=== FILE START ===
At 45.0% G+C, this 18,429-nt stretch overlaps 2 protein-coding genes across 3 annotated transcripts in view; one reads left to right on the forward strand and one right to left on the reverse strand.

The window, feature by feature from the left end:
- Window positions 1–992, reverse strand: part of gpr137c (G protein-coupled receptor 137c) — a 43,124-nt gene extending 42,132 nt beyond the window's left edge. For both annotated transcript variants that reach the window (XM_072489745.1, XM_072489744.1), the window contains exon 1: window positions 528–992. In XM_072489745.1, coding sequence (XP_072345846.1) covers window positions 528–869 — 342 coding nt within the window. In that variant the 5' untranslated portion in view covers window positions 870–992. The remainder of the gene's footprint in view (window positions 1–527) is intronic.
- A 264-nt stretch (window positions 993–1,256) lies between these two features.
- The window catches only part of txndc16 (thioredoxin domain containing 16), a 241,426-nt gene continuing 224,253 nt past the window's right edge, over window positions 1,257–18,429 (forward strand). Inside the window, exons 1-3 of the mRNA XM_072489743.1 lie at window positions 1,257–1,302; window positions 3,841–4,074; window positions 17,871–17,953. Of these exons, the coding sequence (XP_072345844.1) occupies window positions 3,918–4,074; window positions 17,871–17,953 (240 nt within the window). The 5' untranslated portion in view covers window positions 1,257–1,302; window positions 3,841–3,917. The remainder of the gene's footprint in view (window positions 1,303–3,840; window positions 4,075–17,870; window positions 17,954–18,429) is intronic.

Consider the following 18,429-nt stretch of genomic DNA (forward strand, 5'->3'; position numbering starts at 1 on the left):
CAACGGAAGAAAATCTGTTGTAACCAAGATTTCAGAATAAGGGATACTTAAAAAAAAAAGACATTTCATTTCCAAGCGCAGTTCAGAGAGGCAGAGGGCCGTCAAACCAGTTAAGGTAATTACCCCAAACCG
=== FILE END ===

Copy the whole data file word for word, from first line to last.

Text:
At 45.0% G+C, this 18,429-nt stretch overlaps 2 protein-coding genes across 3 annotated transcripts in view; one reads left to right on the forward strand and one right to left on the reverse strand.

The window, feature by feature from the left end:
- Window positions 1–992, reverse strand: part of gpr137c (G protein-coupled receptor 137c) — a 43,124-nt gene extending 42,132 nt beyond the window's left edge. For both annotated transcript variants that reach the window (XM_072489745.1, XM_072489744.1), the window contains exon 1: window positions 528–992. In XM_072489745.1, coding sequence (XP_072345846.1) covers window positions 528–869 — 342 coding nt within the window. In that variant the 5' untranslated portion in view covers window positions 870–992. The remainder of the gene's footprint in view (window positions 1–527) is intronic.
- A 264-nt stretch (window positions 993–1,256) lies between these two features.
- The window catches only part of txndc16 (thioredoxin domain containing 16), a 241,426-nt gene continuing 224,253 nt past the window's right edge, over window positions 1,257–18,429 (forward strand). Inside the window, exons 1-3 of the mRNA XM_072489743.1 lie at window positions 1,257–1,302; window positions 3,841–4,074; window positions 17,871–17,953. Of these exons, the coding sequence (XP_072345844.1) occupies window positions 3,918–4,074; window positions 17,871–17,953 (240 nt within the window). The 5' untranslated portion in view covers window positions 1,257–1,302; window positions 3,841–3,917. The remainder of the gene's footprint in view (window positions 1,303–3,840; window positions 4,075–17,870; window positions 17,954–18,429) is intronic.

Consider the following 18,429-nt stretch of genomic DNA (forward strand, 5'->3'; position numbering starts at 1 on the left):
CAACGGAAGAAAATCTGTTGTAACCAAGATTTCAGAATAAGGGATACTTAAAAAAAAAAGACATTTCATTTCCAAGCGCAGTTCAGAGAGGCAGAGGGCCGTCAAACCAGTTAAGGTAATTACCCCAAACCG